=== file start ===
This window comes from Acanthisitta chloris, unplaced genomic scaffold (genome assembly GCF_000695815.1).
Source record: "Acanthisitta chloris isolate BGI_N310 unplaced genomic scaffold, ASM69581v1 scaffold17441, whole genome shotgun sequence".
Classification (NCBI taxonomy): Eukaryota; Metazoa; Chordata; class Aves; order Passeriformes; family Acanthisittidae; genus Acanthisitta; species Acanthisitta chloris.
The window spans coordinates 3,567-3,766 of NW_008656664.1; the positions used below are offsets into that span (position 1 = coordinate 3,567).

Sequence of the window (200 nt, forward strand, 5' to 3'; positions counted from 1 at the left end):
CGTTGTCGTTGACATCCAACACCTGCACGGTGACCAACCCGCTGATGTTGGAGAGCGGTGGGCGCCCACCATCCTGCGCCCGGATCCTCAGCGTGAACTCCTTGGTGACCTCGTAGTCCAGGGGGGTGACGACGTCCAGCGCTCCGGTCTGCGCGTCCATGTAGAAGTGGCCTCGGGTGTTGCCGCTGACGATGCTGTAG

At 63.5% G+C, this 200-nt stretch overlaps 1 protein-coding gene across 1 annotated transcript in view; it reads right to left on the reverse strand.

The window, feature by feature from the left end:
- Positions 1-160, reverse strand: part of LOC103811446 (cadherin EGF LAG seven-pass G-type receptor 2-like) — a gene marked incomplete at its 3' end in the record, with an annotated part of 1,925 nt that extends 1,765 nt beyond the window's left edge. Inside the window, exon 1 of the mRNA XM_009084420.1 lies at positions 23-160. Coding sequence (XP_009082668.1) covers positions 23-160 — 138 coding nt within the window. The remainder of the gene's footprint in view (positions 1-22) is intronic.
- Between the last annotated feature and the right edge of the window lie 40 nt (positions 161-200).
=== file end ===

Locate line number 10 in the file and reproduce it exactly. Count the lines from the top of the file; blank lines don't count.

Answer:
- Between the last annotated feature and the right edge of the window lie 40 nt (positions 161-200).